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Cruise Memorandum of Understanding

Update from the Port on the coronavirus response and guidance to travelers. Learn more.

Partnering with Cruise Industry and Department of Ecology to Reduce Wastewater Discharge from Cruise Ships

Background

The cruise industry has been one of the fastest growing business segments at the Port of Seattle. Just as on land, ship operations and passengers generate waste as part of daily activities. In an effort to protect this region's marine environment, the Port has played a significant role in ensuring that cruise lines understand all environmental laws and regulations applicable to Washington state.

What laws or rules govern cruise ship discharges?

On an international level, environmental processes are governed by the International Maritime Organization (IMO) policies and procedures for the maritime industry. In the United States, the federal government requires compliance with the IMO and the Coast Guard has local jurisdiction over cruise ship discharges. In Washington state, the Department of Ecology also enforces water quality regulations.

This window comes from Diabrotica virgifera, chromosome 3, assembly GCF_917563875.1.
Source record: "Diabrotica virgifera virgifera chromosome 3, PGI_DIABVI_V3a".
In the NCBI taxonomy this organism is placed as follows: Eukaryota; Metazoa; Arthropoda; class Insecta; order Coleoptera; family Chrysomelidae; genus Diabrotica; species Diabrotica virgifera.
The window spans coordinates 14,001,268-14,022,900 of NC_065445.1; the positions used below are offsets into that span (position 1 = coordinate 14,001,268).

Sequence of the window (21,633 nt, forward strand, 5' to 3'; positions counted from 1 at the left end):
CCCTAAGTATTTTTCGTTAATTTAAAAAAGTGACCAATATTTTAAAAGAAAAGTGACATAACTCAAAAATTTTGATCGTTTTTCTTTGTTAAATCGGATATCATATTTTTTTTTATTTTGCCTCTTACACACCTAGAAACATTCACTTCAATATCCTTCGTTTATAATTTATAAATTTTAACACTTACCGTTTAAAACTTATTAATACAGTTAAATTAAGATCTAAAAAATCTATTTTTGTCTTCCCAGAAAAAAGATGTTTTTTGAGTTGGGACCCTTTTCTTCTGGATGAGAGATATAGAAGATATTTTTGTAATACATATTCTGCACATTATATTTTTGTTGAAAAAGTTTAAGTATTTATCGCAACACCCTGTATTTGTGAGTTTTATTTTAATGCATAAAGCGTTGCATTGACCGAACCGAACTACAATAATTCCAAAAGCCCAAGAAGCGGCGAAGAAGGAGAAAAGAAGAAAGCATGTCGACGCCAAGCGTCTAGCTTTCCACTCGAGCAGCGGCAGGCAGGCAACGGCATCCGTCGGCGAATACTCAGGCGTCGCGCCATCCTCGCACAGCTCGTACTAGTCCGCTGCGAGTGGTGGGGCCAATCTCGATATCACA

The cruise business is booming in Seattle. It has grown from just six ships and 6,615 passengers in 1999 to 192 vessels and 895,055 passengers in 2015. This growing business has brought with it tremendous economic benefits. In 2015, Seattle's cruise business has generated approximately $441 million in revenue for the region's economy, supported more than 3,647 local jobs, and contributed $17.2 million in state and local taxes.

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